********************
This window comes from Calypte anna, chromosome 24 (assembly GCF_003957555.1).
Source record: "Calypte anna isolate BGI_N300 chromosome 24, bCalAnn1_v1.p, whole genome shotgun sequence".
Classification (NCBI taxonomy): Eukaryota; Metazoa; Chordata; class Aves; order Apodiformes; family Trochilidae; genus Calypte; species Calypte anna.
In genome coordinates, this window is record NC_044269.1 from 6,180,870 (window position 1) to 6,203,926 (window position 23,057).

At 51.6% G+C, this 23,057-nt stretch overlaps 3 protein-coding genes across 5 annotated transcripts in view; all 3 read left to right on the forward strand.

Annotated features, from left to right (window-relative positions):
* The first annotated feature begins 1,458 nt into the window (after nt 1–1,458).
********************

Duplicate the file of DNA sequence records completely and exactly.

This window comes from Calypte anna, chromosome 24 (assembly GCF_003957555.1).
Source record: "Calypte anna isolate BGI_N300 chromosome 24, bCalAnn1_v1.p, whole genome shotgun sequence".
Classification (NCBI taxonomy): Eukaryota; Metazoa; Chordata; class Aves; order Apodiformes; family Trochilidae; genus Calypte; species Calypte anna.
In genome coordinates, this window is record NC_044269.1 from 6,180,870 (window position 1) to 6,203,926 (window position 23,057).

At 51.6% G+C, this 23,057-nt stretch overlaps 3 protein-coding genes across 5 annotated transcripts in view; all 3 read left to right on the forward strand.

Annotated features, from left to right (window-relative positions):
* The first annotated feature begins 1,458 nt into the window (after nt 1–1,458).